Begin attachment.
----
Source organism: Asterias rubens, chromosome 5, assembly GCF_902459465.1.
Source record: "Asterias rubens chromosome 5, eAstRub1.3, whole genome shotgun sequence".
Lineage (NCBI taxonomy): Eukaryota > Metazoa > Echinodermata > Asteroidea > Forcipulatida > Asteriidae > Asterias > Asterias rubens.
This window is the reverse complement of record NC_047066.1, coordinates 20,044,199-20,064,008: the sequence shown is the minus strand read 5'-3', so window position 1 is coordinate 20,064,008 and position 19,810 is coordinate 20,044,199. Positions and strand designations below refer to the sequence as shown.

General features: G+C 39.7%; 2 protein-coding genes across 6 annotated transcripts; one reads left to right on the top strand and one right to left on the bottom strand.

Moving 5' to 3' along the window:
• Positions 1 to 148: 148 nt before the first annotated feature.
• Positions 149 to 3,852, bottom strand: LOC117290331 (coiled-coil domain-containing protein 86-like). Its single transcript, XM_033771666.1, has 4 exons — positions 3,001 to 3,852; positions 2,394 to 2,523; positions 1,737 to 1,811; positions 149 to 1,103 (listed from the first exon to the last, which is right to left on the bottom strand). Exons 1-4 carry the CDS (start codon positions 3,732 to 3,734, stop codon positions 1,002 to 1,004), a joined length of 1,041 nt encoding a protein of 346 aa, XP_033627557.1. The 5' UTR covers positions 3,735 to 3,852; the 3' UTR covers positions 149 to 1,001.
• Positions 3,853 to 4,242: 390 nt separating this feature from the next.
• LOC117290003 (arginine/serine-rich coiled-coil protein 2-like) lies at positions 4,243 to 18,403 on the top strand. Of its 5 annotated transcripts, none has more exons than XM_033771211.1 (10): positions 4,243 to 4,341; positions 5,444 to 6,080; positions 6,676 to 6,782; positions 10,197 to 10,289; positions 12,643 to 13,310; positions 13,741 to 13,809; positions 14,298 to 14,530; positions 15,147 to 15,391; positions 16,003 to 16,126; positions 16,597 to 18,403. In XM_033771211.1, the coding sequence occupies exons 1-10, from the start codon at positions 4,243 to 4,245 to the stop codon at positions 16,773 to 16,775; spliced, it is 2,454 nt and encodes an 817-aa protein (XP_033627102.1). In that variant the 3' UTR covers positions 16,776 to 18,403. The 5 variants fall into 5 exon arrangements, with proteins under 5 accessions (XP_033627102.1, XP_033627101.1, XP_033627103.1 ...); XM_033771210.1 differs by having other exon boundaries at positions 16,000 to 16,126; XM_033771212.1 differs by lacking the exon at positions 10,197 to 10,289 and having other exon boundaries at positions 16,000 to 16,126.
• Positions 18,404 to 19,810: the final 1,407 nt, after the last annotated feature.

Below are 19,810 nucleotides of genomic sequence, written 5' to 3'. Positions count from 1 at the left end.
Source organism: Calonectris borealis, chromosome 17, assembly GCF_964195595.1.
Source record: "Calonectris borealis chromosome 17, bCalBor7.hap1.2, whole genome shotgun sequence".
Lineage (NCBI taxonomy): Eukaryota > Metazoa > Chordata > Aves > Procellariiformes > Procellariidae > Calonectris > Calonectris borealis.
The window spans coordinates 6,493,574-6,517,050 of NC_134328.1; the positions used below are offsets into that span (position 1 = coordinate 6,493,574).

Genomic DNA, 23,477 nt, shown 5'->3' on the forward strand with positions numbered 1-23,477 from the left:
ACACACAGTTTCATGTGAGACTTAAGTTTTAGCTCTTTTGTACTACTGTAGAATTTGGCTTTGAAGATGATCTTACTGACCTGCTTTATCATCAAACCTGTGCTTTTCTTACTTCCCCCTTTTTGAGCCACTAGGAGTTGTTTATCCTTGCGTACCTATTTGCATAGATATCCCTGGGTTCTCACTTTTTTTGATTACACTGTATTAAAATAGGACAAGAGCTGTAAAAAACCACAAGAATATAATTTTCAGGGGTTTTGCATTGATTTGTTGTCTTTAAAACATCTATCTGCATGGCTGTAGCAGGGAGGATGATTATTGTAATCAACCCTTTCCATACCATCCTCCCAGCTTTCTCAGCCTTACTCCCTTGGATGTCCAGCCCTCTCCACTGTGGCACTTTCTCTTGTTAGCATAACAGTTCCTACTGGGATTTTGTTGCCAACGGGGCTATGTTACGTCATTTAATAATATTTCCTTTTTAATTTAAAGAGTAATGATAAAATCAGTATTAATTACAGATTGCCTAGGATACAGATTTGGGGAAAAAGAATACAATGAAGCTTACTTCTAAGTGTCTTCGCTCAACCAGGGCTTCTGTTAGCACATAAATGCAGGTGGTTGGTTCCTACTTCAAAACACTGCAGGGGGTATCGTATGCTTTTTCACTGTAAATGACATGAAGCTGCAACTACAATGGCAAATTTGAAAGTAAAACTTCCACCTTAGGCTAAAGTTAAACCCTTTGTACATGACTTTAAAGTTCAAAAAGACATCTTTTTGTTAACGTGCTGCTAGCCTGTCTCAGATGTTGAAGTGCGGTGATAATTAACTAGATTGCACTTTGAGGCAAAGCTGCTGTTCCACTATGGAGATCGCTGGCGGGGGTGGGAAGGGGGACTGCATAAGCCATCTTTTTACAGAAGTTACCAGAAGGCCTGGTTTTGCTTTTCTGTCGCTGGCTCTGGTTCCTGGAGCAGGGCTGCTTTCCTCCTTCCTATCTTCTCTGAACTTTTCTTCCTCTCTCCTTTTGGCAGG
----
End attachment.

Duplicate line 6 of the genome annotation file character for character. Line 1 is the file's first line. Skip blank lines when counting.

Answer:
Moving 5' to 3' along the window: